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The pediatric medical home must offer more familial, social, and psychosocial support to help children with special healthcare needs to thrive.
A pediatrician’s role in the care of a child with special health needs does not end at the conclusion of a visit and is not restricted to physical problems. New guidance suggests that pediatricians have a much larger role to play in this population, and that includes reaching out to schools, community groups, and working with parents to help the whole child thrive.
Gerri L. Mattson, MD, MSPH, FAAP, public health pediatrician, adjunct assistant professor, Department of Maternal and Child Health, University of North Carolina Gillings School of Global Public Health, Chapel Hill, pediatric medical consultant for the North Carolina Division of Public Health, and lead author of the new guidance from the American Academy of Pediatrics (AAP) says the updated recommendations center on the notion that it takes much more than basic medical care to help children with special needs.
“Children with special healthcare needs can grow and thrive, and the report highlights the importance of building strong and healthy children and families,” Mattson says. “Housing, school, food security, transportation, and other social determinants of health can strongly affect the capacity for children and youth with special healthcare needs to experience health and wellness over their life course.”
Children with special healthcare needs also have unique psychosocial needs, and the new guidelines seek to raise awareness of these needs and help providers better coordinate appropriate care and resources. Mattson says the new guidance is an update to a 1993 report and uses a strength-based approach rather than a deficit- or disease-based model.
“The report shares strategies and resources that support psychosocial protective factors for children and youth across special healthcare needs and their families and also how to assess for and mitigate potential risk factors that can vary by the condition and its treatment,” Mattson says. “Pediatric medical home teams are encouraged to increase their collaboration with child care providers, schools, and other community providers as part of care for children and youth with special healthcare needs when they assess and try to address individual, interpersonal, and community psychosocial factors for these children and families.”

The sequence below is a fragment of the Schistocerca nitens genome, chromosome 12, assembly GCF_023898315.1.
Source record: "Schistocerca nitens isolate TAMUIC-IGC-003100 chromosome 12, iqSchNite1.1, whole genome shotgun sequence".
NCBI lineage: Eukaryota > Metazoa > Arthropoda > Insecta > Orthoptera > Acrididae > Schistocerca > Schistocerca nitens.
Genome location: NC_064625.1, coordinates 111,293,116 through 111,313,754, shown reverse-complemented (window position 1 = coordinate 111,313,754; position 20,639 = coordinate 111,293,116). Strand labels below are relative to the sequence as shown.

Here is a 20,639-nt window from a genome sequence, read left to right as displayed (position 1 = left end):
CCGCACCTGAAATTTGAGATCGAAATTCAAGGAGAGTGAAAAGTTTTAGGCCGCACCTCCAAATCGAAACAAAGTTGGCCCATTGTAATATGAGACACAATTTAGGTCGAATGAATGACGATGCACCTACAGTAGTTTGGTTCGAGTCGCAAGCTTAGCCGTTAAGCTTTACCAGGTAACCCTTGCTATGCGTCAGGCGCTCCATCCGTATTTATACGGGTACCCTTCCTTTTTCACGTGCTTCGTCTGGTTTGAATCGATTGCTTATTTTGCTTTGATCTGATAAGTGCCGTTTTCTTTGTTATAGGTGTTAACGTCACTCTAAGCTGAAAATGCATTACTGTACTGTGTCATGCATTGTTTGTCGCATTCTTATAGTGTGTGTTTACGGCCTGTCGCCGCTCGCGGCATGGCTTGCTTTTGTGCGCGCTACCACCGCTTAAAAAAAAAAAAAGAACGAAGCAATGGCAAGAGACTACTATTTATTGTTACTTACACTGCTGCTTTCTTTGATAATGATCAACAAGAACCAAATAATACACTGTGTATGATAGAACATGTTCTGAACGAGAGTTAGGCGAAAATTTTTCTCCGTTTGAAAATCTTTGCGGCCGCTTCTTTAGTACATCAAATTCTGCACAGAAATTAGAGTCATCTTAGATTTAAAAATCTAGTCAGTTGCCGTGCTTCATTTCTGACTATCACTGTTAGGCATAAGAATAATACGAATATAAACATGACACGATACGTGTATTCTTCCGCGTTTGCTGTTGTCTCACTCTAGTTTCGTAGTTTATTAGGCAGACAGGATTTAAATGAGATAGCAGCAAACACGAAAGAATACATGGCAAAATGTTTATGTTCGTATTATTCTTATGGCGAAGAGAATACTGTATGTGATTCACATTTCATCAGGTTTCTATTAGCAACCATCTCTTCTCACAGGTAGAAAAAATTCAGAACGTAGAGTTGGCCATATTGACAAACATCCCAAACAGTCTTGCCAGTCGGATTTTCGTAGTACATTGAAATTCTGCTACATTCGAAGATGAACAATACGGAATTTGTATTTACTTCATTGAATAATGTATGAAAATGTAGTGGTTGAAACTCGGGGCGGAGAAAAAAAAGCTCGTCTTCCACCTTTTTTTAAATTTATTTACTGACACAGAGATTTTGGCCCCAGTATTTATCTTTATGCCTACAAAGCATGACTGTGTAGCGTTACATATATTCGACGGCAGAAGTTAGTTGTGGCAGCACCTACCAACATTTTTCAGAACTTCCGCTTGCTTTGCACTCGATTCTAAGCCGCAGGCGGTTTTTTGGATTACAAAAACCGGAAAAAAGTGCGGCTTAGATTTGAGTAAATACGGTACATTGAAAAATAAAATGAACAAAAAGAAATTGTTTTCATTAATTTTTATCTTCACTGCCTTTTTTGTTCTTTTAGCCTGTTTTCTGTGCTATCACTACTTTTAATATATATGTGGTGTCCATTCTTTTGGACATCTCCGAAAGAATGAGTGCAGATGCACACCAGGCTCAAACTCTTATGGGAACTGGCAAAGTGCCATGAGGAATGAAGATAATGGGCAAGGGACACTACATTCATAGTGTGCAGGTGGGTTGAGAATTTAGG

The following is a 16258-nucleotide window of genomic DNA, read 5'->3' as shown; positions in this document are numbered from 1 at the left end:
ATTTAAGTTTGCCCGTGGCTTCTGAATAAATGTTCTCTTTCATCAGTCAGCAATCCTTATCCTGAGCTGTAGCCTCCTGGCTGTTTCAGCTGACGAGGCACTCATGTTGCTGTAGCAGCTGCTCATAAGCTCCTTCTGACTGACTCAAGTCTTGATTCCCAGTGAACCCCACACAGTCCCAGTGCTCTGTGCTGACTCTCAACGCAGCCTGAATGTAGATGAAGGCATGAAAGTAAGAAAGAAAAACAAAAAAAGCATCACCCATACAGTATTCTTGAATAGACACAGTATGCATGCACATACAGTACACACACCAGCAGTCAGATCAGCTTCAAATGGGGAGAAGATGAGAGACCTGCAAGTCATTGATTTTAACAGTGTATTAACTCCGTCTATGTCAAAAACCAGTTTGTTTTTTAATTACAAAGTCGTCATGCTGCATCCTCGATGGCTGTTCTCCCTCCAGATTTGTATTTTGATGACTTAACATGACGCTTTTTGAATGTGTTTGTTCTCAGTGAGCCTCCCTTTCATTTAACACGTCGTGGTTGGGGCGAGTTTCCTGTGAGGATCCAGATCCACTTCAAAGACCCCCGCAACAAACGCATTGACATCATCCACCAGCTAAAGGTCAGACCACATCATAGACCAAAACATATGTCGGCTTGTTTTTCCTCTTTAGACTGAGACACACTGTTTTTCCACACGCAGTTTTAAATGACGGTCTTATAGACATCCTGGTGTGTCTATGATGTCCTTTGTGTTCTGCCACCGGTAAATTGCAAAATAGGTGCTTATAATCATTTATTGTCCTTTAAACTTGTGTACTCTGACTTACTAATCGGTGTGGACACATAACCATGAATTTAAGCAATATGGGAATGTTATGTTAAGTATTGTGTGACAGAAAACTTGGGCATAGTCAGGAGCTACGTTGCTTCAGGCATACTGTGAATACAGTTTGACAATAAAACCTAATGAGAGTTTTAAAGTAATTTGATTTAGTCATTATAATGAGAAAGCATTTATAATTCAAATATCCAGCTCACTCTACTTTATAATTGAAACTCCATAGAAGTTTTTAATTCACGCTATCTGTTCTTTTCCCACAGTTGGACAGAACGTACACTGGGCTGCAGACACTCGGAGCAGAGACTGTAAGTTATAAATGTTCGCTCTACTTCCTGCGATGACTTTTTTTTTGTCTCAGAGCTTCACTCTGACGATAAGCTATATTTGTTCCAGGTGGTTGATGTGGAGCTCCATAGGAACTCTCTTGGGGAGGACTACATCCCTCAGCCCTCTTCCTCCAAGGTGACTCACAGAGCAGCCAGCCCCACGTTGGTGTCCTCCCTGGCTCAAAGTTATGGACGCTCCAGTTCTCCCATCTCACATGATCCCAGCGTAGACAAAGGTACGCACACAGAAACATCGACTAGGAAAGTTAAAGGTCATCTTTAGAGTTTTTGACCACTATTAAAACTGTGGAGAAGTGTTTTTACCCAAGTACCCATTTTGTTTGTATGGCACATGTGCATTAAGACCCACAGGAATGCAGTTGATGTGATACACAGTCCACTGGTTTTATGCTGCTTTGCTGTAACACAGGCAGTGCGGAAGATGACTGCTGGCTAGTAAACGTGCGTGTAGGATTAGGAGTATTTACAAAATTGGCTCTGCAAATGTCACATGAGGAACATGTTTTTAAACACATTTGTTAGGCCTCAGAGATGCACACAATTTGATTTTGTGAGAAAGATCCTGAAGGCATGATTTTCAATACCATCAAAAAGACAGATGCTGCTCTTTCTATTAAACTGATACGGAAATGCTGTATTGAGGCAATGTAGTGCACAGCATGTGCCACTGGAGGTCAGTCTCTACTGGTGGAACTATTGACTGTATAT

Beyond basic medical care
Children with special healthcare needs may suffer from a variety of physical, developmental, behavioral, and/or emotional problems that usually require a multidisciplinary team to successfully manage, according to the AAP. Pediatricians are therefore challenged to the psychosocial needs of this population, with the new guidance offering a roadmap for working with coordinated care teams and other healthcare and community agencies involved in a child’s care.
The guidance, published in Pediatrics, reveals that 19.4% of children polled as part of the 2016 National Survey of Children’s Health (NSCH) have special healthcare needs-an increase from 15.1% in the 2010 survey. Other national surveys have reported increases in prevalence and severity of a number of chronic conditions among children as well, including obesity, asthma, and diabetes, the report states. There are racial and socioeconomic disparities across the spectrum for children and families facing these conditions, the report adds, with higher disease prevalence and lower insurance coverage noted in several minority groups.
“The epidemiology of children and youth with special healthcare needs has dramatically changed. More children with special healthcare needs-especially with a primary diagnosis of a mental health, behavioral health condition, learning or developmental disability-are being seen by pediatric providers in our communities across the country,” Mattson notes. “The recent data from the 2016 National Survey of Children’s Health shows that almost 19.4% of children have special healthcare needs and 42.4% of children and youth with special healthcare needs were reported to have an emotional, developmental, or behavioral issue.”